Paleofantasy

Paleofantasy

What Evolution Really Tells Us About Sex, Diet, and How We Live

Book - 2013
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We evolved to eat berries rather than bagels, to live in mud huts rather than condos, to sprint barefoot rather than play football--or did we? Are our bodies and brains truly at odds with modern life? Although it may seem as though we have barely had time to shed our hunter-gatherer legacy, biologist Marlene Zuk reveals that the story is not so simple. Popular theories about how our ancestors lived--and why we should emulate them--are often based on speculation, not scientific evidence.

Armed with a razor-sharp wit and brilliant, eye-opening research, Zuk takes us to the cutting edge of biology to show that evolution can work much faster than was previously realized, meaning that we are not biologically the same as our caveman ancestors.

Contrary to what the glossy magazines would have us believe, we do not enjoy potato chips because they crunch just like the insects our forebears snacked on. And women don't go into shoe-shopping frenzies because their prehistoric foremothers gathered resources for their clans.

As Zuk compellingly argues, such beliefs incorrectly assume that we're stuck--finished evolving--and have been for tens of thousands of years. She draws on fascinating evidence that examines everything from adults' ability to drink milk to the texture of our ear wax to show that we've actually never stopped evolving. Our nostalgic visions of an ideal evolutionary past in which we ate, lived, and reproduced as we were "meant to" fail to recognize that we were never perfectly suited to our environment. Evolution is about change, and every organism is full of trade-offs.

From debunking the caveman diet to unraveling gender stereotypes, Zuk delivers an engrossing analysis of widespread paleofantasies and the scientific evidence that undermines them, all the while broadening our understanding of our origins and what they can really tell us about our present and our future.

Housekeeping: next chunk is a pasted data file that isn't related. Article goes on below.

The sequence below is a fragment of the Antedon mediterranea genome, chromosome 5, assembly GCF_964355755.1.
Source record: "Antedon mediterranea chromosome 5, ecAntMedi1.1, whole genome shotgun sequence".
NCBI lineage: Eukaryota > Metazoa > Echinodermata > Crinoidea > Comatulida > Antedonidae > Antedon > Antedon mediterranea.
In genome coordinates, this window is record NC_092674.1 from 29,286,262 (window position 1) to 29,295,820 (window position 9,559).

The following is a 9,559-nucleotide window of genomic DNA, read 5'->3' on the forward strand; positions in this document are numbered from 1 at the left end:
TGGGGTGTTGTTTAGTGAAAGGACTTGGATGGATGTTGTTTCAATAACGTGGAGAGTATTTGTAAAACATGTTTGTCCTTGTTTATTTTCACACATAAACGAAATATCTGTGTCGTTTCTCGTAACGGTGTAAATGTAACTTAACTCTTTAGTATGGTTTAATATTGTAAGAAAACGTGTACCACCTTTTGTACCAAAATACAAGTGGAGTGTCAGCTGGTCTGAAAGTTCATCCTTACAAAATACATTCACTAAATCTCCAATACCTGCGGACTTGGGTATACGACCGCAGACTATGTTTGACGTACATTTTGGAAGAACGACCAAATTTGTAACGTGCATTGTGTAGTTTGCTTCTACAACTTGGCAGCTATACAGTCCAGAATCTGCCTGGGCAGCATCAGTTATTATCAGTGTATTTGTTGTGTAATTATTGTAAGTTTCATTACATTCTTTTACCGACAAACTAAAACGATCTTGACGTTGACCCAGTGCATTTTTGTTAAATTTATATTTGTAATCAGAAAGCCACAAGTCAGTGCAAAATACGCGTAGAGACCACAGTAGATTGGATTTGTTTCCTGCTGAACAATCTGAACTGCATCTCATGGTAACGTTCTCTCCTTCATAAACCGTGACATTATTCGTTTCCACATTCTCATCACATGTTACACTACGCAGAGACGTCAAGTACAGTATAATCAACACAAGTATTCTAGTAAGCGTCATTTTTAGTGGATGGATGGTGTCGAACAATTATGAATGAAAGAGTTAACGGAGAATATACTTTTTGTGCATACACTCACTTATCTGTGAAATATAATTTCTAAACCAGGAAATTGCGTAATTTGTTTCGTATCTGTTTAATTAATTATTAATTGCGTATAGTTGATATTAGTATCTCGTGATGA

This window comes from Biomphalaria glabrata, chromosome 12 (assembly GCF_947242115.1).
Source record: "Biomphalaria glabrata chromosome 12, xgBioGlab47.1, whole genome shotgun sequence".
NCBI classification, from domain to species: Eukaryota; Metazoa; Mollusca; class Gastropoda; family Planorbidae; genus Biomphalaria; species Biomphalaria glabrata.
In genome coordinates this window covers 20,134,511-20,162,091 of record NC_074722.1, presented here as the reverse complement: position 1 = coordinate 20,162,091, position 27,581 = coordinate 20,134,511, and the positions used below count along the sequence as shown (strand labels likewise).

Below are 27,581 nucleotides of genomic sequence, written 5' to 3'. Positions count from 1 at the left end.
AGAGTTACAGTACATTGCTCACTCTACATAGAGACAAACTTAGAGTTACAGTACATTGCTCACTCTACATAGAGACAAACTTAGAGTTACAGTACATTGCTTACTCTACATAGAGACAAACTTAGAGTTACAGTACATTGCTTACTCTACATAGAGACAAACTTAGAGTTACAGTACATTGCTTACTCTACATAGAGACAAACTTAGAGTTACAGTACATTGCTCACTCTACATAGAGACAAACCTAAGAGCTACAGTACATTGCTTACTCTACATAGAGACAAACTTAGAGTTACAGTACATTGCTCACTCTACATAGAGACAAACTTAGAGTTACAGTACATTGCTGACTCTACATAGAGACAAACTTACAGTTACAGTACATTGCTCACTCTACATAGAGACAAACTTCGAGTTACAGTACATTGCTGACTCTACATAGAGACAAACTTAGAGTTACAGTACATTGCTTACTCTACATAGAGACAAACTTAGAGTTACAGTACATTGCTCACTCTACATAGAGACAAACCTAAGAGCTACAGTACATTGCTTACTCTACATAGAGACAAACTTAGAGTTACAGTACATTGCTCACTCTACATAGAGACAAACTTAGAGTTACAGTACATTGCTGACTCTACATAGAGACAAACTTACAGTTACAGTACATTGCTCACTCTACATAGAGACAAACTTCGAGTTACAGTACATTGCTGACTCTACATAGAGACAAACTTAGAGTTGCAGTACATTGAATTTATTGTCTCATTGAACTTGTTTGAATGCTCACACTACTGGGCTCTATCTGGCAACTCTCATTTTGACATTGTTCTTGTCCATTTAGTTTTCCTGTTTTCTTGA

Publisher: New York : W.W. Norton & Company, [2013]
Edition: First edition
ISBN: 9780393081374
0393081370
Branch Call Number: 599.938 ZUK
Characteristics: 328 pages : illustrations ; 25 cm

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gaetanlion
Mar 24, 2018

This book has so much impact.
Nowadays, any best-selling author/nutritionist advancing a specific protocol will ground his findings based on what he feels is solid backed science regarding what we ate during the paleolithic era during a pre-agricultural time over 10,000 years ago. He will advance that what he recommends is what our human body was designed to ingest as the healthiest fuel. A basic premise is that human evolution is really slow, typically measured in 100,000 of years, and that over the past 10,000 years our genome has not had time to adapt to our unfavorable post-agricultural nutritional changes.

Overall, the above seems reasonable. The one problem is that authors/nutritionists using the same set of anthropological arguments contradict each other. Some advance that 80% of our calories during pre-agricultural times came from fat plants (more gathering than hunting), others state the same 80% came instead from starch-plants, and another group (the classic Paleo diet clan) opine that the majority of our nutrients came from animal protein (more hunting than gathering).